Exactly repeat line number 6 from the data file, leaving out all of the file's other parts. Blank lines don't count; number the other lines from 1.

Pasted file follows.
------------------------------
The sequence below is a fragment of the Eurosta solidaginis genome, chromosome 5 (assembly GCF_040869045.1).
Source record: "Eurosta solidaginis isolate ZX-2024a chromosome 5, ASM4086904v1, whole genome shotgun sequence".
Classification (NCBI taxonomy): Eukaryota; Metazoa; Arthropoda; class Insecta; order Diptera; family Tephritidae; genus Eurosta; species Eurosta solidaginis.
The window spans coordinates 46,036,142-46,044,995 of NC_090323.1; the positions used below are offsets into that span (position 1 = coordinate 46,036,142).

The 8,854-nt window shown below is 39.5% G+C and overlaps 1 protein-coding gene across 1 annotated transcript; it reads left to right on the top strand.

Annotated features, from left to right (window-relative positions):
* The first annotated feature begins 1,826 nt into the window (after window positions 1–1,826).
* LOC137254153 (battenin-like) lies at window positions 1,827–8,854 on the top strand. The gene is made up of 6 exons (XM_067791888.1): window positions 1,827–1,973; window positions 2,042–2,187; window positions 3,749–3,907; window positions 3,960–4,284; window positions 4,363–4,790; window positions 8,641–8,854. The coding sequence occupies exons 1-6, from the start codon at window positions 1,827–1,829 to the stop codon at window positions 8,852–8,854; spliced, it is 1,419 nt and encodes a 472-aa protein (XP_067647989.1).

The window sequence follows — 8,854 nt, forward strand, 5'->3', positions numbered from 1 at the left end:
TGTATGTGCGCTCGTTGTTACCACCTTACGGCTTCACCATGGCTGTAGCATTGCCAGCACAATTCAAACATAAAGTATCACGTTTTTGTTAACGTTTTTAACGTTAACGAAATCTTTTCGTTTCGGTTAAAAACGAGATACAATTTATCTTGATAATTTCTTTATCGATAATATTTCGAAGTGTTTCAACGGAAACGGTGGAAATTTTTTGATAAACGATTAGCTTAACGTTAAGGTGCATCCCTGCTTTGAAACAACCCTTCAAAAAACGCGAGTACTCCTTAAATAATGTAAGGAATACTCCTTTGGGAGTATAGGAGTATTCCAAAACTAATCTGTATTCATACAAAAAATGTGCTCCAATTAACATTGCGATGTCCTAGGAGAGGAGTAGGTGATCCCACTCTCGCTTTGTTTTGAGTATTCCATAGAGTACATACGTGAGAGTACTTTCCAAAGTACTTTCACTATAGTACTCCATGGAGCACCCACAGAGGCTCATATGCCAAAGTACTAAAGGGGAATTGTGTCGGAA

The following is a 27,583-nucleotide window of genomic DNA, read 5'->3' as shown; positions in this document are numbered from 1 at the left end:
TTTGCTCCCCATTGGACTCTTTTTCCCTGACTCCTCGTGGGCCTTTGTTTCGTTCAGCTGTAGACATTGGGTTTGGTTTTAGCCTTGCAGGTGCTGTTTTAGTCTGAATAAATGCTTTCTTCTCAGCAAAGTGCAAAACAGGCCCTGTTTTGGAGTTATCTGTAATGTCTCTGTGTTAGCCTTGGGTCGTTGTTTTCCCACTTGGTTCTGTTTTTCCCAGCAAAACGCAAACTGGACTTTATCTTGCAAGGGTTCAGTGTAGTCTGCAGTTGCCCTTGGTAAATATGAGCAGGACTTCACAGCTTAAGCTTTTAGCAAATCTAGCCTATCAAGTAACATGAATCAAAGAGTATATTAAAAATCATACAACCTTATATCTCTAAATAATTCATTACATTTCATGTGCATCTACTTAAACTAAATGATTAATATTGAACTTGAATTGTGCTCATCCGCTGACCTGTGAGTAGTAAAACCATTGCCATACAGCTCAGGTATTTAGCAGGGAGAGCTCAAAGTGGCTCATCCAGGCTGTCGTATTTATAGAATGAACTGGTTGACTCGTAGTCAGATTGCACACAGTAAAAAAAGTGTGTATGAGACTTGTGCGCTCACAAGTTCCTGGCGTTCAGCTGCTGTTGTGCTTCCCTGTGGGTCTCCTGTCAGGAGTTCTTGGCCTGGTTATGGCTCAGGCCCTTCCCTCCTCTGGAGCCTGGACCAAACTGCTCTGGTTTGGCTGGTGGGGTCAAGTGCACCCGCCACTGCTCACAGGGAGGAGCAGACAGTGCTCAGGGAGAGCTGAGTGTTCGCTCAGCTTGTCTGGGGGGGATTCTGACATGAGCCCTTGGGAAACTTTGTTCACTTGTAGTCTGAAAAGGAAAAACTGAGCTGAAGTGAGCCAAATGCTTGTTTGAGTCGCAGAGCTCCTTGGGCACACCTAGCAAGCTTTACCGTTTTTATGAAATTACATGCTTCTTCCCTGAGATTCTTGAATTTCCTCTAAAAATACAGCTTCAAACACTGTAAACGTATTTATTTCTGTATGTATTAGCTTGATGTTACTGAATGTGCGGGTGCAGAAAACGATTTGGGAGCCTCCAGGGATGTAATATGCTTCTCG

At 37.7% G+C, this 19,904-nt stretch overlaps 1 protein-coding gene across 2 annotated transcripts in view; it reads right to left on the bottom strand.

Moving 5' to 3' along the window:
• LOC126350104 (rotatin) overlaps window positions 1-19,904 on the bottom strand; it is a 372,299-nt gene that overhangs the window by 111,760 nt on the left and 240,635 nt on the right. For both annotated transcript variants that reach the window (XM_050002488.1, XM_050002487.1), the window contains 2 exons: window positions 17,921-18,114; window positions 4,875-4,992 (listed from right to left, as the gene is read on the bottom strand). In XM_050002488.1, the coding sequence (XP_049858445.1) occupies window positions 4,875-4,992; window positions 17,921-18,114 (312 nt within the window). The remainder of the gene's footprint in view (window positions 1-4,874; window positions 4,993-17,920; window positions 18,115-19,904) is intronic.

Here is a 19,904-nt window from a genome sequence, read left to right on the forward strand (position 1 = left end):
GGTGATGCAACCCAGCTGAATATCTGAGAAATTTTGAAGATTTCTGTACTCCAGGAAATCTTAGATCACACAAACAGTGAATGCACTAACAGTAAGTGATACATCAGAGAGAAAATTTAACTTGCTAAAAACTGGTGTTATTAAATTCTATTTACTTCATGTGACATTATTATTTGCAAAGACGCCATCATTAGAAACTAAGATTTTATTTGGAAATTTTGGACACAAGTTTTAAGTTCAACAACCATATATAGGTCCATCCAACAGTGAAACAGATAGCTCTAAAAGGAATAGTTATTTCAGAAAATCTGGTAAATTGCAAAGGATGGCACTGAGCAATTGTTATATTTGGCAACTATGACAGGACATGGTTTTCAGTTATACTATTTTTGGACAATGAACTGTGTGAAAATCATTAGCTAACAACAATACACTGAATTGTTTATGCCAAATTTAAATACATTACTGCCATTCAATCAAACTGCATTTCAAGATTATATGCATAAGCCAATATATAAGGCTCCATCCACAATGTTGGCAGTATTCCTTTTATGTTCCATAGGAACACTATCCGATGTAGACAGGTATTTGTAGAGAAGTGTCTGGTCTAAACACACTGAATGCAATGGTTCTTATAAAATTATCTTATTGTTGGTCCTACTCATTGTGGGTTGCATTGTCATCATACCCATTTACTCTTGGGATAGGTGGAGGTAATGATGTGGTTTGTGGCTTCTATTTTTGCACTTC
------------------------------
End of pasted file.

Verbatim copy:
Annotated features, from left to right (window-relative positions):